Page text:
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Carb Drain Plug Question #148455 07/13/20 08:44 PM
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Kenny4 Offline OP
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A few drops of gas on the floor under the drain hose from the bottom of the float bowl. Tried to tighten the drain plug but it was tight. Would always leaving the gas in the on position cause that? It seems the drain plug is to drain the bowl and not be as an overflow for the bowl, but I'm not sure of that. I have never turned the gas off on any of the bikes I've owned and have also never experienced any leaks, that's why I 've been leaving this one on. Thanks

Kenny4

Re: Carb Drain Plug Question [Re: Kenny4] #148456 07/13/20 11:47 PM
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nobade Offline
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If you leave the fuel tap on and the float valve leaks it will overflow and do that.

Re: Carb Drain Plug Question [Re: Kenny4] #148457 07/14/20 12:01 PM
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peejman Online Content
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Yes, that's both the bowl drain and overflow hose. I'd presume that means your float needle isn't sealing perfectly, which isn't the end of the world. Turning the fuel off when parked (or about a mile before you park) is known to help make cold starts a little easier.


This shall pass, be still and know.
2006 XT225, UNI filter, ProTaper bars, MSR handguards, SS front brake line, Shinko 241's.
Re: Carb Drain Plug Question [Re: Kenny4] #148458 07/14/20 03:36 PM
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Muniac Offline
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I always turned off the fuel and ran the bowl out of gas before parking the bike. If a hose lets go or some other leak develops you don't want a puddle of gasoline under the bike. Such things usually happen overnight in an enclosed space when the bike is unattended. Murphy was an optimist. Just a safety concern.


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Re: Carb Drain Plug Question [Re: Kenny4] #148462 07/15/20 11:47 PM
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Selden Offline
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This is a generic issue with carbureted bikes, even ones with fuel pumps, like my old Hawk GT. A friend had a Hawk, and one morning it wouldn't turn over. When he pulled the dipstick, he found that the crankcase was filled with a mixture of oil and gasoline, and the engine had hydraulic lock. ALWAYS turn the petcock valve to the OFF position when parking a carbureted motorcycle overnight.


Don't fix it if it ain't broke, don't break it if you can't fix it.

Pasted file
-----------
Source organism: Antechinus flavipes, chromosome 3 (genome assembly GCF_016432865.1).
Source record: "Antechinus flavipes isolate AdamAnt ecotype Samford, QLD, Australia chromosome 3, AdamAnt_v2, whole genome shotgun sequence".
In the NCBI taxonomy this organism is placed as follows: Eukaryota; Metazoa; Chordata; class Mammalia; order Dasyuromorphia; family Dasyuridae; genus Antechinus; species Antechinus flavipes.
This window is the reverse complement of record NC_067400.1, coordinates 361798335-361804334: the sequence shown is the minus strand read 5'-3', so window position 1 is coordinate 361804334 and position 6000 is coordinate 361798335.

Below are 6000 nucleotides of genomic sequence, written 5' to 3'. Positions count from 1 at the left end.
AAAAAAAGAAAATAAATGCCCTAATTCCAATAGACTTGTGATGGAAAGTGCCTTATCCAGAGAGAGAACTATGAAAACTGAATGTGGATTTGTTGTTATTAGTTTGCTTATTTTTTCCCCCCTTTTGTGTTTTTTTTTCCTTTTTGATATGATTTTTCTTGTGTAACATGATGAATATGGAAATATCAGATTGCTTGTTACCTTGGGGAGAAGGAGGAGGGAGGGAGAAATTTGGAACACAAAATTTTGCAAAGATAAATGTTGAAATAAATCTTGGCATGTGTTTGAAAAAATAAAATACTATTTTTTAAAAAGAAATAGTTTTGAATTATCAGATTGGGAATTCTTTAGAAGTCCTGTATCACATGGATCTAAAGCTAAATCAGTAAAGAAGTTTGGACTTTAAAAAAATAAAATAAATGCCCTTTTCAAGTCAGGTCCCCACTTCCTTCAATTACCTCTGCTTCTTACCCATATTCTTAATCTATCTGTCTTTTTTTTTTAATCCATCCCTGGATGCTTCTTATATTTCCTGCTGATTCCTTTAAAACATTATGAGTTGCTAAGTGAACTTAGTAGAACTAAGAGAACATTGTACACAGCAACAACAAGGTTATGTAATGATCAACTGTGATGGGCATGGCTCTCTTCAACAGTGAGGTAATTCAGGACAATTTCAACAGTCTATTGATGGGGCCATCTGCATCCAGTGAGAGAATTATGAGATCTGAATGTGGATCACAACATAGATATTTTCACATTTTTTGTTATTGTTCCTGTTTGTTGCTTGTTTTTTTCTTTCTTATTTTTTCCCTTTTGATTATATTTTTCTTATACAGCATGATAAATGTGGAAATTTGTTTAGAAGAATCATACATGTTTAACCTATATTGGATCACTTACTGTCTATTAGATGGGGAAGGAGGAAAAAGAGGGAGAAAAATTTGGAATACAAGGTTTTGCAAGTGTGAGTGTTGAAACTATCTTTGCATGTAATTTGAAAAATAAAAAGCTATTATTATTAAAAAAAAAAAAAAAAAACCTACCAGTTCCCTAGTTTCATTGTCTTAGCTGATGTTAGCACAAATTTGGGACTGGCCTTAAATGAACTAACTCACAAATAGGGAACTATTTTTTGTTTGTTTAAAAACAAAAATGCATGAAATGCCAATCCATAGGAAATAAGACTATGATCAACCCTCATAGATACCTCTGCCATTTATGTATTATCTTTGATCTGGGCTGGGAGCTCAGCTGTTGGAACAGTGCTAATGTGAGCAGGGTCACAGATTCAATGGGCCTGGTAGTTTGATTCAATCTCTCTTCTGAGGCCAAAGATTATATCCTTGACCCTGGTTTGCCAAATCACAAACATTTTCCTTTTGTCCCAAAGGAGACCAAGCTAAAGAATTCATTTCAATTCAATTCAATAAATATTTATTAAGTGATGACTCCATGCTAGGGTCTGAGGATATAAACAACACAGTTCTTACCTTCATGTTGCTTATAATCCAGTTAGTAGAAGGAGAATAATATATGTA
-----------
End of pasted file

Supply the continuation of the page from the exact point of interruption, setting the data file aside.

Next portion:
Re: Carb Drain Plug Question [Re: Kenny4] #148467 07/17/20 08:42 PM
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Craig1 Offline
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I find the carburetor float valve works just fine as a fuel shut off valve 99.9% of the time. But sooner or later that .01% bites you.
If you have trouble remembering to turn the petcock off, (like me) add a vacuum fuel cut off, or replace the petcock with a vacuum petcock.

Re: Carb Drain Plug Question [Re: Kenny4] #148594 08/01/20 01:50 PM
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JerryH Offline
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I'm on the fence about this one. Yes turning the petcock off will prevent the float bowl from overflowing if the float needle valve is leaking, IF the petcock itself is not leaking. Both the petcock and the float needle valve will eventually wear out. Both are easy to replace, though the petcock costs a lot more. Ethanol gas will shorten the life of both, since they both use rubber seals and ethanol tends to melt rubber. I've had over 50 different bikes over the past several decades, sometimes I shut the petcock off, sometimes I don't. I've had both the petcocks and the float needle valves leak. The one thing I hate are vacuum petcocks, which the XT225 fortunately does not have. They prevent you from draining the tank without a vacuum source. In your case it sounds like the float valve is leaking. I'd replace it, then it will probably be good for another 10 years or more, whether you leave the petcock on or off. Since ethanol gas came along, I've had to change my way of doing things. I never leave ethanol gas in the tank or carb for more than 2-3 weeks. If I don't burn it up, I drain it out into a gas can, then put it in a car, and put fresh gas in the bike. It can be a lot of work when you have 6 bikes, but I got tired of cleaning fuel tanks and carburetors.


The above is my opinion. Your mileage may vary.
1994/2001 custom built XT225 with a ton of aftermarket parts.




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